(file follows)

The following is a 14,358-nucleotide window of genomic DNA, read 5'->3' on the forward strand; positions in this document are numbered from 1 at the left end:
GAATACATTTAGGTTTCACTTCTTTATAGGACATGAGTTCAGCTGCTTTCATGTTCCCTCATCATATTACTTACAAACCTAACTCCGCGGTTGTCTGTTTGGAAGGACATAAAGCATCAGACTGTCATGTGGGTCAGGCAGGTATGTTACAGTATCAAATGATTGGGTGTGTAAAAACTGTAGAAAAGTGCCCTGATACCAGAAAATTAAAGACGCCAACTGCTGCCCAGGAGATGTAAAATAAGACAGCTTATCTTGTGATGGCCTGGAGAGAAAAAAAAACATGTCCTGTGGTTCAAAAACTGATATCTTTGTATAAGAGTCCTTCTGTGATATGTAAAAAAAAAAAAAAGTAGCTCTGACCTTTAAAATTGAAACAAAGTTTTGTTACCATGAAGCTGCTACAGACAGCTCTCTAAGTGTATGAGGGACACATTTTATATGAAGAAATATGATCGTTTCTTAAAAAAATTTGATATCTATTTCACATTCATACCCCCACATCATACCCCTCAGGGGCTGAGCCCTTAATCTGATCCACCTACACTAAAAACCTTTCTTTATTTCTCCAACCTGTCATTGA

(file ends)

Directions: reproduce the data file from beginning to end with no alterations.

The following is a 14,358-nucleotide window of genomic DNA, read 5'->3' on the forward strand; positions in this document are numbered from 1 at the left end:
GAATACATTTAGGTTTCACTTCTTTATAGGACATGAGTTCAGCTGCTTTCATGTTCCCTCATCATATTACTTACAAACCTAACTCCGCGGTTGTCTGTTTGGAAGGACATAAAGCATCAGACTGTCATGTGGGTCAGGCAGGTATGTTACAGTATCAAATGATTGGGTGTGTAAAAACTGTAGAAAAGTGCCCTGATACCAGAAAATTAAAGACGCCAACTGCTGCCCAGGAGATGTAAAATAAGACAGCTTATCTTGTGATGGCCTGGAGAGAAAAAAAAACATGTCCTGTGGTTCAAAAACTGATATCTTTGTATAAGAGTCCTTCTGTGATATGTAAAAAAAAAAAAAAGTAGCTCTGACCTTTAAAATTGAAACAAAGTTTTGTTACCATGAAGCTGCTACAGACAGCTCTCTAAGTGTATGAGGGACACATTTTATATGAAGAAATATGATCGTTTCTTAAAAAAATTTGATATCTATTTCACATTCATACCCCCACATCATACCCCTCAGGGGCTGAGCCCTTAATCTGATCCACCTACACTAAAAACCTTTCTTTATTTCTCCAACCTGTCATTGA